How can I know I am writing secure WordPress code?

Published Jan 05, 2018
How can I know I am writing secure WordPress code?

Even as an experienced coder, it can be daunting to try to write secure code.

There is one golden rule: trust no one!

If you habitually make use of a few good tools, you should be able to significantly reduce potential vulnerabilities. As a bonus, secure code tends to be both performant and readable.

Where to begin — good tools

Use the tools that exist — don’t just write your code in a basic text editor!

I would recommend, as a starting point, using an IDE — Visual Studio Code, PHP Storm (IntelliJ), or, if you want a more editor based option, Sublime Text. Among other features, all of these offer code completion and syntax highlighting. This easily eliminates some of the "basics" and allows you to focus on the actual code.

Next, you need a static code analysis tool. For WordPress coders, this means installing PHP_CodeSniffer. If you integrate this with your IDE, you will get realtime feedback as to whether you are meeting the coding standards that you have selected. For example, CodeSniffer will complain if you do not sanitize the input, escape the output, or use a nonce when receiving data.

Note: A team of volunteers has created a set of WordPress Coding Standards rules (sniffs) to enforce WordPress coding conventions. You can download these, together with integration instructions, from GitHub.

Applying the Golden Rule

What does it mean to "trust no one?"

Your code needs to check that any input passed to it from a user, another coder, or function is what you expect, and that any time you return content, your code confirms that it is the right type of content.

Example of checking input data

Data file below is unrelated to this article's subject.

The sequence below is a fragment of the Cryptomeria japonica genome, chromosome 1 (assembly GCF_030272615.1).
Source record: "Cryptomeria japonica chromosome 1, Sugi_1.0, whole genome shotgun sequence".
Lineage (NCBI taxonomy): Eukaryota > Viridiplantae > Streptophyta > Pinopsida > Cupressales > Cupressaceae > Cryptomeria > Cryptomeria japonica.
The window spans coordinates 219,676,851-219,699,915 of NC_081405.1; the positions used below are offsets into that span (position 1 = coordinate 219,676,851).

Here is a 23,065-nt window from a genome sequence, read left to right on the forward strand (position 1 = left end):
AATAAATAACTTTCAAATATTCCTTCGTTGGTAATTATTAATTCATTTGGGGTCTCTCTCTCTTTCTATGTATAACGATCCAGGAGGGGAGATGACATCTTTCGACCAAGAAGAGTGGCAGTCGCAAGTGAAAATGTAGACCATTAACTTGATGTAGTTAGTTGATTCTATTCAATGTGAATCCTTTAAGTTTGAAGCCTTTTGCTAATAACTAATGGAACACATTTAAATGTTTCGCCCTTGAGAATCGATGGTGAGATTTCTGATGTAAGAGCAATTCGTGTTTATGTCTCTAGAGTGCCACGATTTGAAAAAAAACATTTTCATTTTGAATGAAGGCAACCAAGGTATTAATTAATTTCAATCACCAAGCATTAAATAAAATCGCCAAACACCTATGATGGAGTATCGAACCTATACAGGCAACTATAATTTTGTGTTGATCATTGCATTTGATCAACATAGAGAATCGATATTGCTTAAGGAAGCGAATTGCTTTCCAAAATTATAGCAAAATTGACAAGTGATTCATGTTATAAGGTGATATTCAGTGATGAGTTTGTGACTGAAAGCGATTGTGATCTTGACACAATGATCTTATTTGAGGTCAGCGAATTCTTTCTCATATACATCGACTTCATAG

In the code fragment below, I first check that a form submitted was created by the website by using a nonce and then using absint() to make sure the form value is a number, followed by using the sanitize_text_field() to clean the name value input.

// Check the value of wp_nonce is what WP created
if ( isset( $_POST['wp_nonce'] ) && wp_verify_nonce( $_POST['wp_nonce'], 'save_form' ) ) {

  // make sure that a and ID is an int     
  $post_id = absint( $_POST['id'] );

  // Checks for invalid UTF-8,
  // Converts single `<` characters to entities
  // Strips all tags
  // Removes line breaks, tabs, and extra whitespace
  // Strips octets
  $name = sanitize_text_field( $_POST['name'] );
 
  // Save form
  }

Examples of escaping output data

It is important to escape any translated content, as you don't know what is in the translation. In the following code fragment, the last thing I do before echoing the HTML is to pass it through esc_html() to make sure it is valid and allowed HTML.

echo esc_html( sprintf( '<p>%s</p>', __( ' Some content to by translated', 'text_domain' ) ) );

You should never trust the output of a function, even if you wrote it, as someone else might change it later. In this example, I use esc_url() and esc_attr() to clean the returned output of the functions.

echo sprintf( '<a href="%s" title="%s">click here</a>', esc_url( get_a_url_from_somewhere() ), esc_attr( get_a_title_from_somewhere() ) );

Last word

Security is always going to be a challenge — change is a constant and vulnerabilities exist everywhere. It is our responsibility as coders to do the best we can. At the very least, consistently using the tools available, applying coding standards, and following basic good practice guidelines, is just good sense. Doing so should eliminate a significant proportion of risks and leave you some headspace to tackle the edge-case scenarios.

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